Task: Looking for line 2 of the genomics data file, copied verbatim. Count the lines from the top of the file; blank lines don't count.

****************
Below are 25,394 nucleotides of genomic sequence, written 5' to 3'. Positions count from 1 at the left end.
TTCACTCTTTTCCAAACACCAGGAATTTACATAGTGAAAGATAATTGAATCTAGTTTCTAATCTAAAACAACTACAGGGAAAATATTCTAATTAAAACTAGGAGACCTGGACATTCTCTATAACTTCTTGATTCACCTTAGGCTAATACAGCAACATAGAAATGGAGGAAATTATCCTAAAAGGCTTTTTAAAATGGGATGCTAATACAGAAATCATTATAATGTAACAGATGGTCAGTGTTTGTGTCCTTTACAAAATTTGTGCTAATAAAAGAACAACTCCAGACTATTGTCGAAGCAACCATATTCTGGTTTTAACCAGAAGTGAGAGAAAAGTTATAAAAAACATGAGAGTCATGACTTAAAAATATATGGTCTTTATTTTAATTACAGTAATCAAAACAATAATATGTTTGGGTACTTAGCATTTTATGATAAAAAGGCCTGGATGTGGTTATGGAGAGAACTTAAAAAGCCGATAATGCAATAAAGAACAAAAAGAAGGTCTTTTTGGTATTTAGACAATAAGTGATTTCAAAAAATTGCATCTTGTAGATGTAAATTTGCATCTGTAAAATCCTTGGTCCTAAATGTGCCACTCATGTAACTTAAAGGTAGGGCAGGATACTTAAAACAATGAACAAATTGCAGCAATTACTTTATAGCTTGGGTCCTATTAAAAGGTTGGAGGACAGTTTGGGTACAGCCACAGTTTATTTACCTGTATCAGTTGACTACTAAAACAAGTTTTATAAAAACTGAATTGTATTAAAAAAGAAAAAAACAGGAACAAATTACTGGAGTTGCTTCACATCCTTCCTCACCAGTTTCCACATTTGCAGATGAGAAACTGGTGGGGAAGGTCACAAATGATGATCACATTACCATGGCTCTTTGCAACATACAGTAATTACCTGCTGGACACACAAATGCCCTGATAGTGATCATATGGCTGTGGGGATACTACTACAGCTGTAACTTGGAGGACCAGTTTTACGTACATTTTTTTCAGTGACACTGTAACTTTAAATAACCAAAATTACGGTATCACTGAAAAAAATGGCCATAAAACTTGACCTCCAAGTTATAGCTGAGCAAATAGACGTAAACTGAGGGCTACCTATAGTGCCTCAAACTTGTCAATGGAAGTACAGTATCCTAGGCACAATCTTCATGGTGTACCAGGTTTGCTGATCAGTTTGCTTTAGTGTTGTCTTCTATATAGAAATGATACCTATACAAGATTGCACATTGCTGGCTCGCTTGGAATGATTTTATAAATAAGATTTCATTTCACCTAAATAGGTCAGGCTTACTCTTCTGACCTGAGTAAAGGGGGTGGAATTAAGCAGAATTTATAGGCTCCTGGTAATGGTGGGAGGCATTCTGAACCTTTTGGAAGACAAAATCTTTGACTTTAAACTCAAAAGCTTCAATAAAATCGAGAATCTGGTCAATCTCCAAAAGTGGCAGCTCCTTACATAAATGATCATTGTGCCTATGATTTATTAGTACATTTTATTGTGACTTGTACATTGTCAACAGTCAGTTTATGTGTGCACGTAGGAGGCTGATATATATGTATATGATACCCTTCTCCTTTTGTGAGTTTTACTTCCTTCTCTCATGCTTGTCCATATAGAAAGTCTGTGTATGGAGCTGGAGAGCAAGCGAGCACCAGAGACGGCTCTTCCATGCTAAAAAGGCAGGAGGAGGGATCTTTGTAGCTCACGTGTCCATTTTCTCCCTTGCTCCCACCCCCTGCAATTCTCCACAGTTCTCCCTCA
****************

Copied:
TTCACTCTTTTCCAAACACCAGGAATTTACATAGTGAAAGATAATTGAATCTAGTTTCTAATCTAAAACAACTACAGGGAAAATATTCTAATTAAAACTAGGAGACCTGGACATTCTCTATAACTTCTTGATTCACCTTAGGCTAATACAGCAACATAGAAATGGAGGAAATTATCCTAAAAGGCTTTTTAAAATGGGATGCTAATACAGAAATCATTATAATGTAACAGATGGTCAGTGTTTGTGTCCTTTACAAAATTTGTGCTAATAAAAGAACAACTCCAGACTATTGTCGAAGCAACCATATTCTGGTTTTAACCAGAAGTGAGAGAAAAGTTATAAAAAACATGAGAGTCATGACTTAAAAATATATGGTCTTTATTTTAATTACAGTAATCAAAACAATAATATGTTTGGGTACTTAGCATTTTATGATAAAAAGGCCTGGATGTGGTTATGGAGAGAACTTAAAAAGCCGATAATGCAATAAAGAACAAAAAGAAGGTCTTTTTGGTATTTAGACAATAAGTGATTTCAAAAAATTGCATCTTGTAGATGTAAATTTGCATCTGTAAAATCCTTGGTCCTAAATGTGCCACTCATGTAACTTAAAGGTAGGGCAGGATACTTAAAACAATGAACAAATTGCAGCAATTACTTTATAGCTTGGGTCCTATTAAAAGGTTGGAGGACAGTTTGGGTACAGCCACAGTTTATTTACCTGTATCAGTTGACTACTAAAACAAGTTTTATAAAAACTGAATTGTATTAAAAAAGAAAAAAACAGGAACAAATTACTGGAGTTGCTTCACATCCTTCCTCACCAGTTTCCACATTTGCAGATGAGAAACTGGTGGGGAAGGTCACAAATGATGATCACATTACCATGGCTCTTTGCAACATACAGTAATTACCTGCTGGACACACAAATGCCCTGATAGTGATCATATGGCTGTGGGGATACTACTACAGCTGTAACTTGGAGGACCAGTTTTACGTACATTTTTTTCAGTGACACTGTAACTTTAAATAACCAAAATTACGGTATCACTGAAAAAAATGGCCATAAAACTTGACCTCCAAGTTATAGCTGAGCAAATAGACGTAAACTGAGGGCTACCTATAGTGCCTCAAACTTGTCAATGGAAGTACAGTATCCTAGGCACAATCTTCATGGTGTACCAGGTTTGCTGATCAGTTTGCTTTAGTGTTGTCTTCTATATAGAAATGATACCTATACAAGATTGCACATTGCTGGCTCGCTTGGAATGATTTTATAAATAAGATTTCATTTCACCTAAATAGGTCAGGCTTACTCTTCTGACCTGAGTAAAGGGGGTGGAATTAAGCAGAATTTATAGGCTCCTGGTAATGGTGGGAGGCATTCTGAACCTTTTGGAAGACAAAATCTTTGACTTTAAACTCAAAAGCTTCAATAAAATCGAGAATCTGGTCAATCTCCAAAAGTGGCAGCTCCTTACATAAATGATCATTGTGCCTATGATTTATTAGTACATTTTATTGTGACTTGTACATTGTCAACAGTCAGTTTATGTGTGCACGTAGGAGGCTGATATATATGTATATGATACCCTTCTCCTTTTGTGAGTTTTACTTCCTTCTCTCATGCTTGTCCATATAGAAAGTCTGTGTATGGAGCTGGAGAGCAAGCGAGCACCAGAGACGGCTCTTCCATGCTAAAAAGGCAGGAGGAGGGATCTTTGTAGCTCACGTGTCCATTTTCTCCCTTGCTCCCACCCCCTGCAATTCTCCACAGTTCTCCCTCA